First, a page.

I must agree that the bright punchy colours in that image don't look the best.  The colours in these two also don't look the best to me either.

927950468_Kodak5213testchartsnormalised.thumb.jpg.430ccde617715fbf6c682276be574f58.jpg2078019453_Kodak5219testchartsnormalised_1.4.1.thumb.jpg.54889548dc507b7e2567bae94f493363.jpg

I've been watching a lot of TV lately and the skin tones that I'm really liking seem to have a very strong look, but I'm yet to find what that maps out to in concrete terms.  I suspect that the hues are very well controlled between the yellow and pink ends of the spectrum without either going too far, and the saturation also seems to be very well controlled with lots of skin area being quite saturated but the saturation being limited, in that it goes quickly up to a certain point but doesn't go much beyond that.

The skintones I'm used to dealing with in my own footage are all over the place in terms of often having areas too far towards yellow and also too pink, and with far too much saturation, but if you pull the saturation back on all the skin then when the most saturated areas come under control the rest of the tones are completely washed out.

I am focusing a lot on skin tones, but that's one half of the very common teal/orange look, so the scene will be skin tones, maybe some warmer colours, and then the rest will be mostly cool in temp.

I've been taking screen grabs whenever I see a nice shot and plan on pulling a bunch of them into Resolve and studying the scopes to see if I can see what is going on, and if I can learn from that.

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22 minutes ago, kye said:

 

I've been taking screen grabs whenever I see a nice shot and plan on pulling a bunch of them into Resolve and studying the scopes to see if I can see what is going on, and if I can learn from that.

In the same vein, this might be a useful resource for you.

https://film-grab.com

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31 minutes ago, kye said:

Thicker?  It makes is look like there was fog on the water 🙂

I can't match the brightness of the comparison image though, as in most well-lit and low-key narrative scenes the skin tones are amongst the brightest objects in frame, whereas that's not how my scene was lit.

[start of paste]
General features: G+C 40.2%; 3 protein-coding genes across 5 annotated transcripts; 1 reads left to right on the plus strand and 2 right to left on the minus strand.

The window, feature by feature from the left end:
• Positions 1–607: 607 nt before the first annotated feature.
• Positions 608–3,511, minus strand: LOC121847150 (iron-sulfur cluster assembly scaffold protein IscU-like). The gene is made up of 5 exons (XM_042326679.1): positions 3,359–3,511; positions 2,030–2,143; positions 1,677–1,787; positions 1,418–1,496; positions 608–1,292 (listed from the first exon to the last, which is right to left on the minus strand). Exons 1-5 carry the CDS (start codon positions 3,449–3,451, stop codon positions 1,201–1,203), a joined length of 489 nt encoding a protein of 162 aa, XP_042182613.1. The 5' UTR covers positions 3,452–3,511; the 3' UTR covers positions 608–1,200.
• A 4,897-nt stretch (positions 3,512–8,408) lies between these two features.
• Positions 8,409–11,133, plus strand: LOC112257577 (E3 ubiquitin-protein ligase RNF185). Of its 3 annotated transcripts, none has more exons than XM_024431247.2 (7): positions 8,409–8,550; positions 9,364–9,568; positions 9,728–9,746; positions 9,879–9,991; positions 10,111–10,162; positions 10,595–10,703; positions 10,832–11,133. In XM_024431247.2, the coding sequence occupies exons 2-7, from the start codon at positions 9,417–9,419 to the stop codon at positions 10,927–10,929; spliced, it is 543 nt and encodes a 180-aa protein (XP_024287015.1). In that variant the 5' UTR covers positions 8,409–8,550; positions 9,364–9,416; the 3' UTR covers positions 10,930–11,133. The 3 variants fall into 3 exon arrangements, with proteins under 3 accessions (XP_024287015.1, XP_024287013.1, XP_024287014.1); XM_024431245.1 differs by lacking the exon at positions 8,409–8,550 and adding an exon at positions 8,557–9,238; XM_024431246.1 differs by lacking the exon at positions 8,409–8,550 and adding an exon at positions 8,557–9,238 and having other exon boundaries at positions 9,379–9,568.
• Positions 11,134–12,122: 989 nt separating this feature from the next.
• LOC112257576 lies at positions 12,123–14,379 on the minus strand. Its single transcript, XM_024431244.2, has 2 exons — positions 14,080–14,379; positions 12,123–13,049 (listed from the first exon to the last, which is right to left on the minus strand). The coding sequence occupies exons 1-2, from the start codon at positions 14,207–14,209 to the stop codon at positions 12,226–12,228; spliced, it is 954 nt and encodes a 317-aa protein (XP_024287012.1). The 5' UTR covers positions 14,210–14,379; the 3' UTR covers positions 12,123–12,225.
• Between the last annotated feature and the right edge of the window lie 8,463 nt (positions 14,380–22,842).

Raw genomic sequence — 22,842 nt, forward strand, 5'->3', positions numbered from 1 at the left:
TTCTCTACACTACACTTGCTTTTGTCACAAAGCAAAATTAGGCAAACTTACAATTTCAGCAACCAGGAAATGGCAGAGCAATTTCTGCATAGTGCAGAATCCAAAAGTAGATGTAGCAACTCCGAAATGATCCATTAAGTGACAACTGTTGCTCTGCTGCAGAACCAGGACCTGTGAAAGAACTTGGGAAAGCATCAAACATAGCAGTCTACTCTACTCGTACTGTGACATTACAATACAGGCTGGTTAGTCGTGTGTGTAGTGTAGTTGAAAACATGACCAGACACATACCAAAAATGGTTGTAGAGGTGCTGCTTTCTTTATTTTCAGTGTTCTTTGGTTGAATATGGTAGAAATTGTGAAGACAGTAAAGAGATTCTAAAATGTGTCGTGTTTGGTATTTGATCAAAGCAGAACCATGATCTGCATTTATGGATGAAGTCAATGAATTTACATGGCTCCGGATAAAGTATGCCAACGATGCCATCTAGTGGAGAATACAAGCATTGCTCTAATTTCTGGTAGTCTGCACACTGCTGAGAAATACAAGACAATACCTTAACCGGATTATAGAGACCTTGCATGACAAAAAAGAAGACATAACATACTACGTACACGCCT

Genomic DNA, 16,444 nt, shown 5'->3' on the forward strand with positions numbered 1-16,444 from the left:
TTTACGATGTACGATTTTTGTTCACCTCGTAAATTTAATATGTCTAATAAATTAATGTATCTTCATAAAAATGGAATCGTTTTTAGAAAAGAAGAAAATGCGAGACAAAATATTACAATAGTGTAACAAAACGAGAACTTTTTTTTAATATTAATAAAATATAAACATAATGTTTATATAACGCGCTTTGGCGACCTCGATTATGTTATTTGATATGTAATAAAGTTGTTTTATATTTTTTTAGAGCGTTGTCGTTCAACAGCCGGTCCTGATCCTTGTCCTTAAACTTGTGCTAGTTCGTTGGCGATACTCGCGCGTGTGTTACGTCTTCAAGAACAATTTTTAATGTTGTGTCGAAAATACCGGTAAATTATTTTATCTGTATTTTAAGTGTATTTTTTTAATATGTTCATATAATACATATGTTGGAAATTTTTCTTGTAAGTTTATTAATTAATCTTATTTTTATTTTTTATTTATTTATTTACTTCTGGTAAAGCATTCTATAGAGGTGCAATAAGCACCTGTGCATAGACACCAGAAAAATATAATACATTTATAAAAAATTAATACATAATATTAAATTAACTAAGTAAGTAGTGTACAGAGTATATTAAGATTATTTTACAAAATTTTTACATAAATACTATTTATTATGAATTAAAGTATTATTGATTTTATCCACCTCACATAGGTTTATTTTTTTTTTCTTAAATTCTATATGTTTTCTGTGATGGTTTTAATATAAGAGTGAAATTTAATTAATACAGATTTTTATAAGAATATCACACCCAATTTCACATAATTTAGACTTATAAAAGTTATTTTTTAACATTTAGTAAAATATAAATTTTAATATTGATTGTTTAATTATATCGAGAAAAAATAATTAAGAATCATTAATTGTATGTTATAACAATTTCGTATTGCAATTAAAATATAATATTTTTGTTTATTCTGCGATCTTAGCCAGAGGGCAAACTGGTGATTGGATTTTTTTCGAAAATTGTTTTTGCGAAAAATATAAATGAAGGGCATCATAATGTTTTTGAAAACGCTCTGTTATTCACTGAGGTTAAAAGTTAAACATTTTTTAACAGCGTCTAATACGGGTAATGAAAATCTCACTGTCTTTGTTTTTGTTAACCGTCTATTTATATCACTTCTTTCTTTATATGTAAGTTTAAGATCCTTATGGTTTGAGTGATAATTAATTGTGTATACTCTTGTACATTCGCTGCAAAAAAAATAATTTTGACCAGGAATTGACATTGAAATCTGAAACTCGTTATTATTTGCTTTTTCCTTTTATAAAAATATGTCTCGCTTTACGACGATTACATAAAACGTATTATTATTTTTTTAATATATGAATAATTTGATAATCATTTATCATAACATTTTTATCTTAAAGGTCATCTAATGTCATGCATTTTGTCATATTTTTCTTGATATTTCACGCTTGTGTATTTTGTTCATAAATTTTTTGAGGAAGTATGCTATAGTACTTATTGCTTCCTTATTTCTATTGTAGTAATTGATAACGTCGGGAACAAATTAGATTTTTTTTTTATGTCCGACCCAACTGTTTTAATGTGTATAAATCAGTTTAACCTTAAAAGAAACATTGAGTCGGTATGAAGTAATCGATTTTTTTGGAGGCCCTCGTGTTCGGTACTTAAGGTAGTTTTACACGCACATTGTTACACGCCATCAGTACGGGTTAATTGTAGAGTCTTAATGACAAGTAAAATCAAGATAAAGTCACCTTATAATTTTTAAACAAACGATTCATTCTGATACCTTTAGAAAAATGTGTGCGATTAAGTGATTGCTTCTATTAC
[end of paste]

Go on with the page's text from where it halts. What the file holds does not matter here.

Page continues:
Yes, I think the glow helps a lot to soften those highlights and make them dreamier rather than sharp and pointy and make it more 3D in this instance where the highlights are in the extreme background (like you said, almost like mist between subject and background).

I agree, the relation between the subject and the other colors is critical and you can't really change that with different sensors or color correction. That's why I say it's mainly about what's in the scene. Furthermore, if your objects in frame don't have subtle variation you can't really add that in. The soft diffuse light comign from the side in the Grandmaster really allows every texture to have a smooth gradation from light to dark, whereas your subject in the boat is much more evenly lit from left to right.

36 minutes ago, kye said:

The skintones I'm used to dealing with in my own footage are all over the place in terms of often having areas too far towards yellow and also too pink, and with far too much saturation, but if you pull the saturation back on all the skin then when the most saturated areas come under control the rest of the tones are completely washed out.

I assume you're also not employing a makeup team? That's really the difference between good and bad skin tones, particularly in getting different people to look good in the same shot.